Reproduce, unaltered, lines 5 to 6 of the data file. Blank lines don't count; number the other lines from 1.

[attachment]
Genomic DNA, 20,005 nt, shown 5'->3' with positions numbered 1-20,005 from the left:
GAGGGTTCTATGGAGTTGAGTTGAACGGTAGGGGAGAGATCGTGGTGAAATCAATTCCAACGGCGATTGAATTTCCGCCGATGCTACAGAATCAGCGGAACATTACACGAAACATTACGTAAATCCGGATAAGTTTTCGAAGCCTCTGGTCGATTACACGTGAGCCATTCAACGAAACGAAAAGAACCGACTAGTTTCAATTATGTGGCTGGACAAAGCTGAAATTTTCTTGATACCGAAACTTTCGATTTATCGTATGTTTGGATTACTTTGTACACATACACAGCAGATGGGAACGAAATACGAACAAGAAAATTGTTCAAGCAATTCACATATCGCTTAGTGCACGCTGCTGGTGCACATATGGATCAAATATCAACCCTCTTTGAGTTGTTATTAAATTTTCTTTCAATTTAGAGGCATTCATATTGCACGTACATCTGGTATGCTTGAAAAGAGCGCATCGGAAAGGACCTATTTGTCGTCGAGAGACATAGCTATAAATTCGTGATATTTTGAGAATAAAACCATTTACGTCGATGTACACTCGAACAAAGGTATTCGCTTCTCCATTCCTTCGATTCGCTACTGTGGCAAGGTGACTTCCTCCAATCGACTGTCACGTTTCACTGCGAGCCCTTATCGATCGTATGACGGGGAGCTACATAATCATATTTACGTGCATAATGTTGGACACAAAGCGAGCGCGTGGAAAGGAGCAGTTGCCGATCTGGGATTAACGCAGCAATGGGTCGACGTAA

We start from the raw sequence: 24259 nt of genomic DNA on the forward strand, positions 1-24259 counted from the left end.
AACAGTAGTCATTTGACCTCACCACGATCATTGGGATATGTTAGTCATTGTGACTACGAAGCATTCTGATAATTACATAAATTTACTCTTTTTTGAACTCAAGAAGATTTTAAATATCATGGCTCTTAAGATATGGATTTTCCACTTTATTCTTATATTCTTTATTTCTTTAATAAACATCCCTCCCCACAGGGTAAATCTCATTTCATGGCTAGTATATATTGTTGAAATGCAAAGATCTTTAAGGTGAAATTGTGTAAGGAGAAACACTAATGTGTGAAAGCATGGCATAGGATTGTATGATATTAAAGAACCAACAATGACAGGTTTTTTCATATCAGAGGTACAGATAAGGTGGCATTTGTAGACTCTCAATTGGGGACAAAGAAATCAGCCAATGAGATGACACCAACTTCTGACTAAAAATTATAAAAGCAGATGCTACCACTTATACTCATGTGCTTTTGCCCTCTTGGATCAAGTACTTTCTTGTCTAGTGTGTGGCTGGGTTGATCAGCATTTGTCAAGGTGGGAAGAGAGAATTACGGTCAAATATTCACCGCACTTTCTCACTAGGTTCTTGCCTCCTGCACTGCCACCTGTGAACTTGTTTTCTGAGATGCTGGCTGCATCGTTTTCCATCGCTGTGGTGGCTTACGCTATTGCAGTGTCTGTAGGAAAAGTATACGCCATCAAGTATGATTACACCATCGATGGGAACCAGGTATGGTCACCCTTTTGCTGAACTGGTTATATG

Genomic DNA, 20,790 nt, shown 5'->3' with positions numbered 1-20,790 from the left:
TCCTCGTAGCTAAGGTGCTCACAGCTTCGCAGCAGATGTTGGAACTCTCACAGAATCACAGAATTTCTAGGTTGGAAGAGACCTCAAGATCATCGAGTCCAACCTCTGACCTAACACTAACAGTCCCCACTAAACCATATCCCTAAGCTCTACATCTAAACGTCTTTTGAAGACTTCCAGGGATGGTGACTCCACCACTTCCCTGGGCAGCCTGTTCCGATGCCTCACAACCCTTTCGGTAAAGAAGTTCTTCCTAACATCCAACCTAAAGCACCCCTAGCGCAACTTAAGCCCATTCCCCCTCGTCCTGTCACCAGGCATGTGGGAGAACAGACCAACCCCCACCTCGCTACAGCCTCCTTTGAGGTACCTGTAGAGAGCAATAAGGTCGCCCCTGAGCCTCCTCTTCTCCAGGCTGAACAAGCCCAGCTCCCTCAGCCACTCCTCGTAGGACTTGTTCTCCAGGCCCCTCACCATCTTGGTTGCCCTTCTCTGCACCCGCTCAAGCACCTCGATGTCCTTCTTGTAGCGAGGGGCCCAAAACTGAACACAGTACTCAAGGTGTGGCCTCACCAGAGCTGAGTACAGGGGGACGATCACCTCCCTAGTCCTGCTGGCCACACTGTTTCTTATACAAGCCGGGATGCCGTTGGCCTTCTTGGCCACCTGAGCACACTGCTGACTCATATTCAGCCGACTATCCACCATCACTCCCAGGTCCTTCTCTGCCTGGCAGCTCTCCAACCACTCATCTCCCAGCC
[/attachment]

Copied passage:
Genomic DNA, 20,790 nt, shown 5'->3' with positions numbered 1-20,790 from the left:
TCCTCGTAGCTAAGGTGCTCACAGCTTCGCAGCAGATGTTGGAACTCTCACAGAATCACAGAATTTCTAGGTTGGAAGAGACCTCAAGATCATCGAGTCCAACCTCTGACCTAACACTAACAGTCCCCACTAAACCATATCCCTAAGCTCTACATCTAAACGTCTTTTGAAGACTTCCAGGGATGGTGACTCCACCACTTCCCTGGGCAGCCTGTTCCGATGCCTCACAACCCTTTCGGTAAAGAAGTTCTTCCTAACATCCAACCTAAAGCACCCCTAGCGCAACTTAAGCCCATTCCCCCTCGTCCTGTCACCAGGCATGTGGGAGAACAGACCAACCCCCACCTCGCTACAGCCTCCTTTGAGGTACCTGTAGAGAGCAATAAGGTCGCCCCTGAGCCTCCTCTTCTCCAGGCTGAACAAGCCCAGCTCCCTCAGCCACTCCTCGTAGGACTTGTTCTCCAGGCCCCTCACCATCTTGGTTGCCCTTCTCTGCACCCGCTCAAGCACCTCGATGTCCTTCTTGTAGCGAGGGGCCCAAAACTGAACACAGTACTCAAGGTGTGGCCTCACCAGAGCTGAGTACAGGGGGACGATCACCTCCCTAGTCCTGCTGGCCACACTGTTTCTTATACAAGCCGGGATGCCGTTGGCCTTCTTGGCCACCTGAGCACACTGCTGACTCATATTCAGCCGACTATCCACCATCACTCCCAGGTCCTTCTCTGCCTGGCAGCTCTCCAACCACTCATCTCCCAGCC